## Lesson 2- Conditional Statements

awolenski
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I am having trouble understanding the concept of conditional statements. I can't seem to translate a complex question stimulus into a conditional statement.

I think it's because I can't figure out which is the necessary and which is the sufficient, and because I don't understand the arrow direction.

A B + C.
So B and C must be true in order for A to be true.

(Why doesn't the statement look like this B + C A?)

And if this is so, then when I read a stimulus, all of the necessary conditions must be on the right, correct?
Dave Killoran
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Hi Awolenski,

Thanks for the question. I'm happy to help you out here, but before we dive in, can you tell me what materials you are using to study? This will help me reference certain things for you to review as we discuss the topic (because it's a really broad topic ).

Thanks!
Dave Killoran
PowerScore Test Preparation
My LSAT Articles: http://blog.powerscore.com/lsat/author/dave-killoran
awolenski
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I was just trying to go through the diagramming drill (2-34-38) and the hw questions(2-62-70).
Dave Killoran
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Great, that helps!

First, you are correct, when the arrow looks like this: , the sufficient is on the left, and the necessary is on the right (I tend to think of the sufficient being in front of the arrow and the necessary being after the arrow, but for now left and right will do .

The sufficient condition is something that when it occurs, it tells you that something else has happened. So, when you know a sufficient condition has occurred, you can then follow the arrow and know that the necessary condition has also occurred (Jon and I talk about this in the lesson recap in your Online Student Center--check that out if you haven't already!).

When the necessary happens, you can't follow the arrow (since the arrow is pointing at the necessary). This is because when the necessary happens, you can't be sure that the sufficient happened (it could have, but it doesn't have to. Example: To get to the roof, you must climb the stairs. If you climb the stairs, does that mean for sure you went to the roof? No.).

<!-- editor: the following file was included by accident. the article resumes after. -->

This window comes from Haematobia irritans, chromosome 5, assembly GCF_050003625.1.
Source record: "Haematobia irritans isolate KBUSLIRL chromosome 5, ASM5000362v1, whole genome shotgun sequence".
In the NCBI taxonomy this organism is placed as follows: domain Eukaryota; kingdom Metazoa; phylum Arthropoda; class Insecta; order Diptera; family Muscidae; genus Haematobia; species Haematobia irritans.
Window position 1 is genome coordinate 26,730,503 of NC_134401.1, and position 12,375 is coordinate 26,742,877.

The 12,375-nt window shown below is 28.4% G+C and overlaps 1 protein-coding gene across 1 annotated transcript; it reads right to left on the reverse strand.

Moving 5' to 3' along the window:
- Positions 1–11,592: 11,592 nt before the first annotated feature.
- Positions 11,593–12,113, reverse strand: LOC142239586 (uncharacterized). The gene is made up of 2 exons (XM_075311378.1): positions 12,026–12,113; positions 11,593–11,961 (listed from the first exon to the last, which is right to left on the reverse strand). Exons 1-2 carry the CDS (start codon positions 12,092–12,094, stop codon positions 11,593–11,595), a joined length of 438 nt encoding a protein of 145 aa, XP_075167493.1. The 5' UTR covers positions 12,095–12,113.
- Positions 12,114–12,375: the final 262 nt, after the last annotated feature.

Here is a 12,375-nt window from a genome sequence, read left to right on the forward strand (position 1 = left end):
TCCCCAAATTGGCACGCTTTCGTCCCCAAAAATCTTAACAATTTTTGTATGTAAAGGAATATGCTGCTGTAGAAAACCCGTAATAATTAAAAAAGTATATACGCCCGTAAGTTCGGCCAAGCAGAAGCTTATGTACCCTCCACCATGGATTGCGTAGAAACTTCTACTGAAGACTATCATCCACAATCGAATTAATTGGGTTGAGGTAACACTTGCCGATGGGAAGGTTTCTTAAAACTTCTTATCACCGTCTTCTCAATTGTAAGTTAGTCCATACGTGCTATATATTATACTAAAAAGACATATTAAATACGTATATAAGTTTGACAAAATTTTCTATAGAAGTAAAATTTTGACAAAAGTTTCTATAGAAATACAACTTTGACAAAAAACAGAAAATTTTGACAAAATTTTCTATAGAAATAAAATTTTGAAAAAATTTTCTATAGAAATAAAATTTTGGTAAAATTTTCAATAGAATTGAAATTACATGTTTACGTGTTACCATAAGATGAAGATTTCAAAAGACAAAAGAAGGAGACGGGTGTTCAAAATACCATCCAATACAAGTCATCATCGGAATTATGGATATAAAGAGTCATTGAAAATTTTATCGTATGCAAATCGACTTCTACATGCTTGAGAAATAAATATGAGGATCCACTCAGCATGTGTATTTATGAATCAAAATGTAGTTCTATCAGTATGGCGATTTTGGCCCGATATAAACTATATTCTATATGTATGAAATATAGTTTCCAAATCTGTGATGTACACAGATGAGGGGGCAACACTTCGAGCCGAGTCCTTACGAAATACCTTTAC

Think about the necessary condition as something that is required to be there for the sufficient to occur. When an author makes a conditional statement, he or she is saying that they believe that every time the sufficient happens, the necessary has to happen too.

So, consider a statement like "if you are a club member, then you attended the meeting." Here we see some indicators of conditionality (if/then), and if we go to diagram it, what happens? Using what the author said and the indicators, "club member" is the sufficient (it follows "if") and "attend meeting" is the necessary (it follows "then"), leading to this diagram:

Club member attend meeting

What does this really tell us? Well, if we see a club member, we automatically know they attended the meeting (once the sufficient was satisfied, then we followed the arrow to the necessary). What if we know someone attended the meeting? Does that mean they are a club member? No, because maybe other people were allowed to attend the meeting too (this is why the arrow in this instance points one way; you can't go backwards against the arrow).

One thing to note when doing the problems in the lesson and homework: focus heavily on indicator words for now, and don't try to "see" the sentence the way you would in the "real world." Your goal here is to understand what the author said, not what you think is logical or should have been said. Example:

"In order to achieve world peace, everyone must eat candy."

Of course, this is a pretty ridiculous concept if you think of it in real world terms! The diagram as stated by the author is:

Achieve world peace eat candy

Obviously, in the real world, achieving world peace does not rely upon eating candy But, although we both know that statement is nonsensical from our perspective, our goal is simply to understand what the author said, and the diagram above properly reflects what the author said.

The nice thing about conditionality is that you are only at the start of getting into it--you'll see a lot more about this, especially because it features so heavily in Logic Games. So, if you run into trouble at first (and pretty much everyone does!), don't worry about it too much.

Please let me know if that helps. Thanks!
Dave Killoran
PowerScore Test Preparation